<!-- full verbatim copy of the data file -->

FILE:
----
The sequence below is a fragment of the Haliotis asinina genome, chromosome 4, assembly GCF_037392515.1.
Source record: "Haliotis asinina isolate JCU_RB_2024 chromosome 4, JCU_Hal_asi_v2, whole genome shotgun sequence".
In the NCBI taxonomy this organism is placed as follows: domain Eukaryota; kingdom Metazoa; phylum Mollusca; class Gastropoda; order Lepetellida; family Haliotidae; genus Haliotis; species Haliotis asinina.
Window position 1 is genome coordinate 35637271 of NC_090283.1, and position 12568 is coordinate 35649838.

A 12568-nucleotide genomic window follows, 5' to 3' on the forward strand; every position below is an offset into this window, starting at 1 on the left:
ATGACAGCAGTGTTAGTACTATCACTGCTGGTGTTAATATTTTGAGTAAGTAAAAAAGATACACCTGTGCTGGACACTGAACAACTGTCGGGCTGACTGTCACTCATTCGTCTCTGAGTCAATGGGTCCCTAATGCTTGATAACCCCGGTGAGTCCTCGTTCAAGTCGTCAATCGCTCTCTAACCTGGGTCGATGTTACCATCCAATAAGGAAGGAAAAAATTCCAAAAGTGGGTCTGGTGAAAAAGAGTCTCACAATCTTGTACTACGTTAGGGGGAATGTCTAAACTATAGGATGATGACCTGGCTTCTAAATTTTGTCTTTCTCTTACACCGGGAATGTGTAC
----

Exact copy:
The sequence below is a fragment of the Haliotis asinina genome, chromosome 4, assembly GCF_037392515.1.
Source record: "Haliotis asinina isolate JCU_RB_2024 chromosome 4, JCU_Hal_asi_v2, whole genome shotgun sequence".
In the NCBI taxonomy this organism is placed as follows: domain Eukaryota; kingdom Metazoa; phylum Mollusca; class Gastropoda; order Lepetellida; family Haliotidae; genus Haliotis; species Haliotis asinina.
Window position 1 is genome coordinate 35637271 of NC_090283.1, and position 12568 is coordinate 35649838.

A 12568-nucleotide genomic window follows, 5' to 3' on the forward strand; every position below is an offset into this window, starting at 1 on the left:
ATGACAGCAGTGTTAGTACTATCACTGCTGGTGTTAATATTTTGAGTAAGTAAAAAAGATACACCTGTGCTGGACACTGAACAACTGTCGGGCTGACTGTCACTCATTCGTCTCTGAGTCAATGGGTCCCTAATGCTTGATAACCCCGGTGAGTCCTCGTTCAAGTCGTCAATCGCTCTCTAACCTGGGTCGATGTTACCATCCAATAAGGAAGGAAAAAATTCCAAAAGTGGGTCTGGTGAAAAAGAGTCTCACAATCTTGTACTACGTTAGGGGGAATGTCTAAACTATAGGATGATGACCTGGCTTCTAAATTTTGTCTTTCTCTTACACCGGGAATGTGTAC